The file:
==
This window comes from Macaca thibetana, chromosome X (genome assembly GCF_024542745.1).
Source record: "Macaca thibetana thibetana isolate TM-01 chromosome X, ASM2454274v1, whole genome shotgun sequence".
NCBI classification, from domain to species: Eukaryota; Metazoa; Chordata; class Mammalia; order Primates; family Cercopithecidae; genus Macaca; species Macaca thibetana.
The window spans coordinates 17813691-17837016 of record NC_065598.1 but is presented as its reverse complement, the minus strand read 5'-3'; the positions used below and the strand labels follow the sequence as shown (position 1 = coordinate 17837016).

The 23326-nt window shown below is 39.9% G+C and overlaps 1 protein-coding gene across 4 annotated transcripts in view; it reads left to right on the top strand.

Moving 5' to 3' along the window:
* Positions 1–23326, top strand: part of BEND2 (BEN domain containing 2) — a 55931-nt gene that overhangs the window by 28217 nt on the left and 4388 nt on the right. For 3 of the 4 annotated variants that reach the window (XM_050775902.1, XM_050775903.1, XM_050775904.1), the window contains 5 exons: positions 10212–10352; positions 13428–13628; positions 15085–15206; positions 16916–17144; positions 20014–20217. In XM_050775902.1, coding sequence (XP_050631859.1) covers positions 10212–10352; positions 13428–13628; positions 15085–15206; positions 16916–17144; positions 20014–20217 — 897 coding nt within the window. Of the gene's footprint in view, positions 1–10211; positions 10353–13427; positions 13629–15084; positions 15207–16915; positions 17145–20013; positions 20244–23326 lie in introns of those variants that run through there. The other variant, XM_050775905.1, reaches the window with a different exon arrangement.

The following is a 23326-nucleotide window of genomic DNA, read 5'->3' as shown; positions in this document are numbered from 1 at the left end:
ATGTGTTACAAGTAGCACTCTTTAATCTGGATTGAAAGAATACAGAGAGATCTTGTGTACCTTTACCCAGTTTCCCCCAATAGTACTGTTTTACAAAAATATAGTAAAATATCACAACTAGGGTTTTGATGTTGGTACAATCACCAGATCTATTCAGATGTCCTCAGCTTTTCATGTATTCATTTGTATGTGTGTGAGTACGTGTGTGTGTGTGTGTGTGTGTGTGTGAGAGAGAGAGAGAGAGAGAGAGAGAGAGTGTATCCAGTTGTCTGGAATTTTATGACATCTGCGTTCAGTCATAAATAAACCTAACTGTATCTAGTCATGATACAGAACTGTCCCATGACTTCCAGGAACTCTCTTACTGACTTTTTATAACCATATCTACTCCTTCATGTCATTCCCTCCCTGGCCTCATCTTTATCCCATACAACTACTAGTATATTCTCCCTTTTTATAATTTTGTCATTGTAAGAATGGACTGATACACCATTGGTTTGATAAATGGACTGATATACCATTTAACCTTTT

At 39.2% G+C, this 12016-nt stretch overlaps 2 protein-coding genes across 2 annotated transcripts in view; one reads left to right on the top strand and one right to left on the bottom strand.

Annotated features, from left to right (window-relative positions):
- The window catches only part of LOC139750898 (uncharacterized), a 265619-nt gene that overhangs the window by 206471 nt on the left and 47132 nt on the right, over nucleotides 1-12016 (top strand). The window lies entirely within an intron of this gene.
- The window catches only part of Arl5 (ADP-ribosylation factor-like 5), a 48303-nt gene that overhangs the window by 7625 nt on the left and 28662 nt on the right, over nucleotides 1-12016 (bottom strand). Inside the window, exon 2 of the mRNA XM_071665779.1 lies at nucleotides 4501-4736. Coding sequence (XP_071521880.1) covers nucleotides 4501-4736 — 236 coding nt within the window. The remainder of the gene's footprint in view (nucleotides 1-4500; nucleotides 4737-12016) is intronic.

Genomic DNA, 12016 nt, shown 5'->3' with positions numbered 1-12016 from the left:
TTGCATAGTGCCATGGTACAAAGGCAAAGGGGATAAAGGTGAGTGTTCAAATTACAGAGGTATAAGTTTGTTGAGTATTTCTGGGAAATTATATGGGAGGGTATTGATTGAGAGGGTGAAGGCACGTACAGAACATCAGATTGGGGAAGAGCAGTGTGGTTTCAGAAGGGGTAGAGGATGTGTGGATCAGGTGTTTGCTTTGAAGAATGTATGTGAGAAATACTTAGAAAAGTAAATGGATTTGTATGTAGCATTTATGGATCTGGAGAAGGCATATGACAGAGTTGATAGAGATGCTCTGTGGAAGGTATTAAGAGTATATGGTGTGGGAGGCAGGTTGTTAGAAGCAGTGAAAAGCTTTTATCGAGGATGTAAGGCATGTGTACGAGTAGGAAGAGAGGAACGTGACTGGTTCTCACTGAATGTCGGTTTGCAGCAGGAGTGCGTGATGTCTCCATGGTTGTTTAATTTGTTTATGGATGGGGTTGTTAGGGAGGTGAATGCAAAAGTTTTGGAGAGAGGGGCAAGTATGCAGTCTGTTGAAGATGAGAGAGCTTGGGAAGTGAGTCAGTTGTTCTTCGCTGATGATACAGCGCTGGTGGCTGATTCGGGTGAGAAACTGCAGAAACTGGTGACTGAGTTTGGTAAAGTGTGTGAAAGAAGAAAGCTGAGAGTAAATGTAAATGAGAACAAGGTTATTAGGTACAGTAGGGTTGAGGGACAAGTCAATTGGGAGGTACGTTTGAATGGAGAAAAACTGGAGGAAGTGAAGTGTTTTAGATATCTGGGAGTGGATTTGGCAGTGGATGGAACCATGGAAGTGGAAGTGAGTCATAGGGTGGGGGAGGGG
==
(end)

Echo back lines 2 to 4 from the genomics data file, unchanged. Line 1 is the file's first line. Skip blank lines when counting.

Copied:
Source record: "Macaca thibetana thibetana isolate TM-01 chromosome X, ASM2454274v1, whole genome shotgun sequence".
NCBI classification, from domain to species: Eukaryota; Metazoa; Chordata; class Mammalia; order Primates; family Cercopithecidae; genus Macaca; species Macaca thibetana.
The window spans coordinates 17813691-17837016 of record NC_065598.1 but is presented as its reverse complement, the minus strand read 5'-3'; the positions used below and the strand labels follow the sequence as shown (position 1 = coordinate 17837016).